In the history of America, the impeachment hearings relating to Richard Nixon for his involvement in the Watergate break-in was the most outrageous example of criminal wrongdoing of a President. Ironically, when Trump accused President Obama of wiretapping his phone, Trump compared the act to the Nixon Watergate scandal.
Now Trump himself appears to have committed offenses that were perhaps more repugnant than the Watergate break in. At least the Watergate Break-in involved a criminal act that was limited to domestic actors and domestic violation of the law. It appears that Trump enlisted the help of a foreign government, Russia, to help in his election. The testimony before the House yesterday indicated multiple people with close ties to Trump, including Paul Manafort, his previous campaign manager
At the outset of a pivotal week in Washington, FBI Director James Comey delivered a political gut-punch to President Donald Trump Monday — and the news possibly could get worse for the president in the days and weeks ahead.
In sworn testimony before the House Intelligence Committee, Comey said there was no evidence to Trump’s claims that Barack Obama wiretapped him and Trump Tower, as the current president alleged in a series of tweets earlier this month. And he confirmed that his agency was investigating the 2016 Trump campaign’s links with Russia’s effort to intervene in the presidential election.
His confirmation of that investigation was “historic,” as NBC’s Ari Melber declared on MSNBC, even as the director declined to discuss details.
So, in the span of an hour, the head of the FBI debunked Trump’s explosive charge that Obama tapped his phones:
And he contradicted Trump’s tweets from earlier in the morning that allegations of possible ties between his campaign and Russia were “fake news”:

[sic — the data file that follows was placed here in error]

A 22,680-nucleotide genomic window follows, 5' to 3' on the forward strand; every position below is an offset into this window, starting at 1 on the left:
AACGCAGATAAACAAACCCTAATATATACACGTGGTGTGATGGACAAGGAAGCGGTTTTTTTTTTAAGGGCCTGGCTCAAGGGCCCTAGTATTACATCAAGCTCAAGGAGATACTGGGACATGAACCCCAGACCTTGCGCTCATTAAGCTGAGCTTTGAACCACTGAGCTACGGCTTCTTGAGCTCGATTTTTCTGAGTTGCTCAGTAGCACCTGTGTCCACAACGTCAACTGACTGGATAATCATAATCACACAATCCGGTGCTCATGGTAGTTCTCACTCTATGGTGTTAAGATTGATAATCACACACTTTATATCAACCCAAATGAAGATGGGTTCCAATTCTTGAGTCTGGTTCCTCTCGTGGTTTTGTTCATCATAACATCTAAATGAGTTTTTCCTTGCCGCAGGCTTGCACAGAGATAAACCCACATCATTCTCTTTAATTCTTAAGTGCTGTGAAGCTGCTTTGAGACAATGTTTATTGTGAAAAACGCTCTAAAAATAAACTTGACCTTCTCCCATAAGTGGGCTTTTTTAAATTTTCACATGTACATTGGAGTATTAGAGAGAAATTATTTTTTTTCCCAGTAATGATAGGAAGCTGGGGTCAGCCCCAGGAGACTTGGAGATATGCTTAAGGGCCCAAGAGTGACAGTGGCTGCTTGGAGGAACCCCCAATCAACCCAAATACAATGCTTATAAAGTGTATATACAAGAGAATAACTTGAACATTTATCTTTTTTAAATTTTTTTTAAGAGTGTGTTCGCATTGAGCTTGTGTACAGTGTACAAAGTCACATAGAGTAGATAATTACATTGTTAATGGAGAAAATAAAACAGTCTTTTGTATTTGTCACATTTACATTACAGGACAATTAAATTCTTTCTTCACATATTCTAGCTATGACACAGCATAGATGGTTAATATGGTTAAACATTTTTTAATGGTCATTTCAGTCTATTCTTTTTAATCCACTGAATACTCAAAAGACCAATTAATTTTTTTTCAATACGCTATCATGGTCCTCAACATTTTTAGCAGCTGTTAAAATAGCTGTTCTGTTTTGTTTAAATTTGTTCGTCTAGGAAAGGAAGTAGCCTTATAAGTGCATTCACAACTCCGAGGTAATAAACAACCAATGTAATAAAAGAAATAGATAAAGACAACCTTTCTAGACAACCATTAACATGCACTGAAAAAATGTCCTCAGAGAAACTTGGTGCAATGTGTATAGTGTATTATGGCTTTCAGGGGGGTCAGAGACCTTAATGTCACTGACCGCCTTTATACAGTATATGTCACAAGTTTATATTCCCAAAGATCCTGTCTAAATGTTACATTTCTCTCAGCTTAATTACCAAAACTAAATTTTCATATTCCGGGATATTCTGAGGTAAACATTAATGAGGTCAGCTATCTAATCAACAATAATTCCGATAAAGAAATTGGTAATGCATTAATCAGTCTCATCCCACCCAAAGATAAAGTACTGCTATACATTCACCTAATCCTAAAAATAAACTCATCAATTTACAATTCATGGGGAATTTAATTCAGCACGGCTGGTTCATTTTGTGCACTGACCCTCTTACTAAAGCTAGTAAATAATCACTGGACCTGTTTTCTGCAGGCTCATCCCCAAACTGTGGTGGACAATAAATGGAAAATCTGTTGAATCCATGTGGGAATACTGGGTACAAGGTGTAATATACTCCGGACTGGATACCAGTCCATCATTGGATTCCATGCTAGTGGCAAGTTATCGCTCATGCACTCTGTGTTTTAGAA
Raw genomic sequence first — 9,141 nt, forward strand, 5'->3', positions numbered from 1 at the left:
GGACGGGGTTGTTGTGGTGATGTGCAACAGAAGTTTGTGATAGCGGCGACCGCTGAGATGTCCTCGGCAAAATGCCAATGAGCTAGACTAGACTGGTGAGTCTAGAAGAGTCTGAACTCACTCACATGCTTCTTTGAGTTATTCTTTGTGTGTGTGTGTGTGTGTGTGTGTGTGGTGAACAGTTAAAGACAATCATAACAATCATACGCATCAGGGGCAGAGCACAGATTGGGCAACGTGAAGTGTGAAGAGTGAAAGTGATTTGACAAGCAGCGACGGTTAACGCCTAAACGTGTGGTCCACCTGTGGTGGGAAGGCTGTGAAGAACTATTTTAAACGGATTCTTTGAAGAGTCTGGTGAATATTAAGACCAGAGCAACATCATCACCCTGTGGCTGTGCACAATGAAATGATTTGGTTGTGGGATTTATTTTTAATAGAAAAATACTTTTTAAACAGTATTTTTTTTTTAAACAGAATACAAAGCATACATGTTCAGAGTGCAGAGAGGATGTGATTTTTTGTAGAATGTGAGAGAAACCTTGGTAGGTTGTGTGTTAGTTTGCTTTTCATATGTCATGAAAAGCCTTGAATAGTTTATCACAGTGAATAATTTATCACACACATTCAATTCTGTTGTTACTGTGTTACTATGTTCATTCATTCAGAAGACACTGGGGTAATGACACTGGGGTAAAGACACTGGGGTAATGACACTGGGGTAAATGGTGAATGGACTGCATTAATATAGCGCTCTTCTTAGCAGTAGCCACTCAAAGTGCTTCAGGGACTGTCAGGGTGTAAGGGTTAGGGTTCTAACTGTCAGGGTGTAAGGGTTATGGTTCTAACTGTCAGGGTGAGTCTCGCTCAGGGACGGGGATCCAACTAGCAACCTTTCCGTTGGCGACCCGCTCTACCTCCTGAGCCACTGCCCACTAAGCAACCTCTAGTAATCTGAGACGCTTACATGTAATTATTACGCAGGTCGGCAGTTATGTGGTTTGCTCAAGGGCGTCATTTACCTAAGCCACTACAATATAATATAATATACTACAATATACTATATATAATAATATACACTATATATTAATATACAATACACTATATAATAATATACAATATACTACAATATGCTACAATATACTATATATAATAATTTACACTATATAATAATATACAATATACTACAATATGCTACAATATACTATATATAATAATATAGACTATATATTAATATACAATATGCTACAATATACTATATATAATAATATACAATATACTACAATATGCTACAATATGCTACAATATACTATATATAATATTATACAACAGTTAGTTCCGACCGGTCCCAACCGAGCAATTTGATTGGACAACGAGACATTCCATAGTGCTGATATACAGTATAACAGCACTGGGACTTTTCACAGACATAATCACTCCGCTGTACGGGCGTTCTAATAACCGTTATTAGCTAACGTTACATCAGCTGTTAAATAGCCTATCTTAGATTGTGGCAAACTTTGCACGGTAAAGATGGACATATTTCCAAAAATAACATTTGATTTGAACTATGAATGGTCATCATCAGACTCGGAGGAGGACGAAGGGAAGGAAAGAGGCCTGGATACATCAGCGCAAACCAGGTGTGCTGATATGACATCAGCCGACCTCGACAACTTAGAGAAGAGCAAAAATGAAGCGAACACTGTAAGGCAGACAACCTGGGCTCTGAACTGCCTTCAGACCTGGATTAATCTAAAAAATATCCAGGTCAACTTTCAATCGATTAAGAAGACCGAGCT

Monday’s back-to-back revelations from Comey could complicate matters for Trump’s team and agenda in at least three key ways.
One: Confirmation that the FBI is investigating Russia’s contacts with the Trump campaign will only heighten Democratic calls for a special prosecutor, especially after Attorney General Jeff Sessions recused himself from federal inquiries involving the 2016 campaign.
“The Department of Justice and Trump administration must allow Director Comey’s investigation to move forward without any interference, meddling, or political pressure of any kind whatsoever,” Senate Minority Leader Chuck Schumer said.
Two: Comey’s testimony could lead to additional hearings. The Republican political operative Roger Stone, wh
o congressional Democrats allege might be at the center of contacts with Russian operatives, tweeted during Comey’s testimony that he wanted a chance to respond.
Three: The Comey claim that there is no evidence to support Trump’s assertion that Barack Obama wiretapped him — undercutting the president’s credibility — could hurt Trump as he tries to twist Republican arms in the health-care debate.
It’s only been two months since the inauguration of Donald Trump. I wonder if Trump will still be our president in two more months?